Women who break the mold. Ayat Mneina brought the Libyan revolution to the attention of the world


12/05/2022

The 19th and 20th May, a hundred of women leaders from Africa, Latin America and Europe will hold a major meeting in Madrid. Under the name ‘Women’s Bridges. Proposals from the South for global change’, they will debate the major issues of concern to the planet. The aim is to ensure that they are heard and taken into account. To this end, they will draw up a document with proposals to be presented to the international community.

In this section we introduce you to some of these leaders. They are all women who will impress you. We have had to make a choice and the decision has been based on those who are going to be coordinators of the different working groups, but you will find biographies of all the participants on this website.


Today we  introduce you to AYAT MNEINA , who with Obiageli Ezekwesili , co-ordinates the working group Economic, technological and digital empowerment”

Ayat Meina was one of the people who best helped the international community to know what was really happening during Libya’s 2011 revolution and civil war. She did this by using the power of social media to circumvent media censorship.

She founded ShababLibya (Libyan Youth Movement), a platform that used Twitter and Facebook to denounce and live-broadcast the situation in the country. Major international broadcasters and media outlets used her contacts and images to provide reliable information on Libya.

Ayat Meina is very active in sharing her knowledge on Libya. As an independent consultant and strong advocate for human rights, she is an authoritative voice in major international forums.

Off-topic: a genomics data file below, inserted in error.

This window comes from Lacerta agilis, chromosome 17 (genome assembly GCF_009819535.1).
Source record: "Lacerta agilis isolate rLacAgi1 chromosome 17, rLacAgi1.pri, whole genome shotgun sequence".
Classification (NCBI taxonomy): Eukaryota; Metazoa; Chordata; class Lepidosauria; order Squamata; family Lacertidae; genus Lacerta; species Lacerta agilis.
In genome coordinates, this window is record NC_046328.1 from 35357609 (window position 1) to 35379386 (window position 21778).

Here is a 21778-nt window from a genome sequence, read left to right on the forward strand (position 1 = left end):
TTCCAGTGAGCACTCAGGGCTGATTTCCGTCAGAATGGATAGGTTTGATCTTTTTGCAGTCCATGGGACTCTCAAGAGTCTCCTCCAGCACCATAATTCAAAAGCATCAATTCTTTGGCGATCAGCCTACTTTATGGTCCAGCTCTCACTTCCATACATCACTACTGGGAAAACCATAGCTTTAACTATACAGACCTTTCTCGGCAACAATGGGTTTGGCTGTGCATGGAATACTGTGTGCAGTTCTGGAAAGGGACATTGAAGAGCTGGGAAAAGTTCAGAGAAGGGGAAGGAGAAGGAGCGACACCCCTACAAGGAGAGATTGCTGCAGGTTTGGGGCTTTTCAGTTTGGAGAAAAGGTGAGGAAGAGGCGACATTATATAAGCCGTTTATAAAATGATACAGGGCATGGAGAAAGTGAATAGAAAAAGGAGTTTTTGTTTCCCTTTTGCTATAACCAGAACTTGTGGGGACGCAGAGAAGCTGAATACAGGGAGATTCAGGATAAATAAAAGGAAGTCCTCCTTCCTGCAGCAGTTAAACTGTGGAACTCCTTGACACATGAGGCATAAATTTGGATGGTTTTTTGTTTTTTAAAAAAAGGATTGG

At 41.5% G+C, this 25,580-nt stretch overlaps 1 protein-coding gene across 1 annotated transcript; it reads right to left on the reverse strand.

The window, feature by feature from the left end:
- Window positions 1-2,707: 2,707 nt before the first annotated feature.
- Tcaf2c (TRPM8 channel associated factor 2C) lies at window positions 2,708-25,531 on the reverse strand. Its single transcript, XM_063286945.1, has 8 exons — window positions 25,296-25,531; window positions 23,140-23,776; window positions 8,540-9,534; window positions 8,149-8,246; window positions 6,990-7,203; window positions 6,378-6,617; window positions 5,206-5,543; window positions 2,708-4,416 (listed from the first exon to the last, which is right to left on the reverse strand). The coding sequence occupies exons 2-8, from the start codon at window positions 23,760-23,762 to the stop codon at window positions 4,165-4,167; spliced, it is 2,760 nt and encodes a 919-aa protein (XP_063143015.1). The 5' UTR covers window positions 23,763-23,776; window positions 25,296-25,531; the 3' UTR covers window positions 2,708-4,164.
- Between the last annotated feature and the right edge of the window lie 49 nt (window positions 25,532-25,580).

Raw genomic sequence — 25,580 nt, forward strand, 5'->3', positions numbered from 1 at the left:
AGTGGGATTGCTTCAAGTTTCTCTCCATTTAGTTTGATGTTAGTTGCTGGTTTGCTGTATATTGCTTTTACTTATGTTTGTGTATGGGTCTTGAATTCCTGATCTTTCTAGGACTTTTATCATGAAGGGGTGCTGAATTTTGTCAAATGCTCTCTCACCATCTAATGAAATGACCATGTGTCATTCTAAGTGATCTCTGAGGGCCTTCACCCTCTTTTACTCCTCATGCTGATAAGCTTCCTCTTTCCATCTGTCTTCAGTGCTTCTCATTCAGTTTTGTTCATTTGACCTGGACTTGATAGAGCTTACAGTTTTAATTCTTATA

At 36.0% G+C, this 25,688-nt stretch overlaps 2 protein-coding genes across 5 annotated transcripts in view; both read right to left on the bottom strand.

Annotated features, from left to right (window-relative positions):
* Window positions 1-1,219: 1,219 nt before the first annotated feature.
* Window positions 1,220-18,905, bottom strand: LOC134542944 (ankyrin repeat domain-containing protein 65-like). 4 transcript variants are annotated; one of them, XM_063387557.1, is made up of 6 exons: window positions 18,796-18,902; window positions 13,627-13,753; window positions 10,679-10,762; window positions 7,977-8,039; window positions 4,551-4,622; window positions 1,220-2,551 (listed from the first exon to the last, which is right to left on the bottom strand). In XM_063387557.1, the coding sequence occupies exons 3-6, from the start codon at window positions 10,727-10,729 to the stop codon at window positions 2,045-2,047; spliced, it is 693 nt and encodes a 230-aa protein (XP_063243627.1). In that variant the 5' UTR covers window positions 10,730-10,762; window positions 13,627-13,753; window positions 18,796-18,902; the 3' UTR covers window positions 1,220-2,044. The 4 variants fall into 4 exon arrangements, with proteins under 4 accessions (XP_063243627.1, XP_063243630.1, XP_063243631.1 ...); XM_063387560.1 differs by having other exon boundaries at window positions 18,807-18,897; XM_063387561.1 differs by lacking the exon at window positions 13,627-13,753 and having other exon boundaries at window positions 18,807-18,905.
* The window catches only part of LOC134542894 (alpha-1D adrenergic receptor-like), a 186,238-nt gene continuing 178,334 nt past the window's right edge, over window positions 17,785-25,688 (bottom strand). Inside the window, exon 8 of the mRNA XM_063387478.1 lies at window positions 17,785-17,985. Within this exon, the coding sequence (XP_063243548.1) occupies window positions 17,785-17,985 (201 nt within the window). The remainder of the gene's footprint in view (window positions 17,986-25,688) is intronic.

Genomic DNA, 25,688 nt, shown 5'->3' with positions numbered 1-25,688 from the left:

She is currently involved in Stories of Girls Resistance, a feminist storytelling program where young girls tell their inspiring, unfiltered stories and imagine better worlds for themselves and others. Ayat Meina is the curator for the Middle East and North Africa region of this program that spreads their stories through Instagram.

Based in Canada, she organizes anti-racism courses for the Canadian public administration.

With a Master’s degree in Public Health from the London School of Hygiene and Tropical Medicine, she has held a variety of positions, in academia as a researcher at the Centre for Vaccine and Drug Evaluation, and in government as a policy analyst in the Legislative Assembly of Manitoba.

She is a member of Karama, a leading women’s network in the Middle East and North Africa that aims to end violence against women and girls and to ensure that women can participate in decisions that affect them.

At this summit she is coordinating, along with Obiagueli Ezekwesili, the working group named Economic, Technological and Digital Empowerment.

(Translated by Alba González Pascual, Student trainee, Universidad de Alcalá de Henares)

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